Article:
Friday, October 31, 2008

Variegated Cabled Vest!

So it's Halloween and I have no plans - I'm not willing to brave the bars on Halloween in general, but when it falls on a Friday? Definitely not. So what have I done, in the absence of costume preparation?

I finished a knitting project! For me!

The Variegated Cabled Vest!

I got motivated and finished it this afternoon. I had to teach myself how to pick up stitches around the neckline and armholes properly (there were some early disasters while attempting to do that), but it still turned out well. I'm happy with the overall end product, but it over-emphasizes the flab at the waist a little more than I would like. (Oh well, maybe it'll be motivation to go for a run later.) The pattern can be found here, but be warned that there are some typos. They were mostly in the back section, and it was pretty clear that it wasn't intended to be that way. I figure they're pretty minor, since I could find them and adjust for them without frogging rows and getting angry.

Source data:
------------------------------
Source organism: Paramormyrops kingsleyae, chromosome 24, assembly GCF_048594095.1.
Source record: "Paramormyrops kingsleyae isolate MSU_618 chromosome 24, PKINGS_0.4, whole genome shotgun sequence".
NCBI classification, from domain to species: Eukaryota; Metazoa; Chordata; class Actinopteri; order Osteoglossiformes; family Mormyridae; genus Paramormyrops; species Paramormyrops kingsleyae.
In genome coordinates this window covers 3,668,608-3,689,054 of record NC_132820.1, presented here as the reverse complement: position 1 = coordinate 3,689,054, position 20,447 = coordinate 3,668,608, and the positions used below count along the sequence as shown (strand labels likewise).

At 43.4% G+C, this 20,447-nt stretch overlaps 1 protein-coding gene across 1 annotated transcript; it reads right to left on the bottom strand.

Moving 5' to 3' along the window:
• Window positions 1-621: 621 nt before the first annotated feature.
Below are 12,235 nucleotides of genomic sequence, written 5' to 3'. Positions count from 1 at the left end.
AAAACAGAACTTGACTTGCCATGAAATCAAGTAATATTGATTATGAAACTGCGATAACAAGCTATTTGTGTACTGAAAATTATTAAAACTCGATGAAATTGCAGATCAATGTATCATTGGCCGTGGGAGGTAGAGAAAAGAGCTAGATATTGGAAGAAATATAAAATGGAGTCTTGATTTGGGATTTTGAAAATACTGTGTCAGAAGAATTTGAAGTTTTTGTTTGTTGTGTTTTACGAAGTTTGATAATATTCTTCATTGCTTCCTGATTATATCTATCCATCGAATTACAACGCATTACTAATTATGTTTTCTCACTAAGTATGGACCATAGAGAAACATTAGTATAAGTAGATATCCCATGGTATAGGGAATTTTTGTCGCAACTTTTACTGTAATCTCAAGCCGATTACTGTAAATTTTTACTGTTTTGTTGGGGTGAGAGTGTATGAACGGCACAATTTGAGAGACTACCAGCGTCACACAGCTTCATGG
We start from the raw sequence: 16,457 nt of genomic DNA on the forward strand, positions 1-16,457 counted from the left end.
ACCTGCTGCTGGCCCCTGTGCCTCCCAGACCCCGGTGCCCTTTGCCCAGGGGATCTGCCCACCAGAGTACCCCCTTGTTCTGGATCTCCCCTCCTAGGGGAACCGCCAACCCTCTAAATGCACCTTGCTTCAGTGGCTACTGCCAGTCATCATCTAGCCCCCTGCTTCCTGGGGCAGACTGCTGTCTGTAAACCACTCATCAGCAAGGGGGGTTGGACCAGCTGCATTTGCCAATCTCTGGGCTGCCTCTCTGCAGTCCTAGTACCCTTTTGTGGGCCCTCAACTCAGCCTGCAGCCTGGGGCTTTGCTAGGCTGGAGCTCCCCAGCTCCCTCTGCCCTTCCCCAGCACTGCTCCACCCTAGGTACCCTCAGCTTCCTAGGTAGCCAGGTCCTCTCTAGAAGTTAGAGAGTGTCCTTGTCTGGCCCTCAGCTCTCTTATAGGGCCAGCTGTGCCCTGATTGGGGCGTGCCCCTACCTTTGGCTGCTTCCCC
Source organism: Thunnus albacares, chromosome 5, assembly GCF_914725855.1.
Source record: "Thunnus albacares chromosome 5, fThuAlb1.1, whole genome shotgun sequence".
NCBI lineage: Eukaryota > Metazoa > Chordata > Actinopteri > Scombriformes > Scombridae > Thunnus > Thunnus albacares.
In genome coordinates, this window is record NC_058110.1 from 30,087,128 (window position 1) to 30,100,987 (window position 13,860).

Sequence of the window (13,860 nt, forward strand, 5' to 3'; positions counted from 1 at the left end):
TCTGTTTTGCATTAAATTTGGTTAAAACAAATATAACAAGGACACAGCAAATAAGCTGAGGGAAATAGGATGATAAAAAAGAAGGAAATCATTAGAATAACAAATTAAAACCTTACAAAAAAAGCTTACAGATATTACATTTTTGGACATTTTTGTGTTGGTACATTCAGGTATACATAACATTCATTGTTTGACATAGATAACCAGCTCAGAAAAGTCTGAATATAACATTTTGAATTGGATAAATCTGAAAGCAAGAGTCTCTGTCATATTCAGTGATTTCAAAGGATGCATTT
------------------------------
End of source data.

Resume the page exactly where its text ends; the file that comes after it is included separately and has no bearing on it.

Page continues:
I did need to add 16 stitches to the circumference to make sure it would fit, and I also made the sleeves longer by about 4 cm. I can't believe this is labelled M/L sizing - there is no way. I may not be stick-thin, but I'm 5'7" and I wear a size 12 (usually a large or sometimes a medium), and as written this would never fit me. Heck, with 36Cs it would sit way too high up on my body to fit me, regardless of the waist size, with sleeves that short. I liked that it measured everything in cm rather than rows because the gauge on the yarn the pattern author used was unusual, but it still was more like a size small, maybe a medium as written.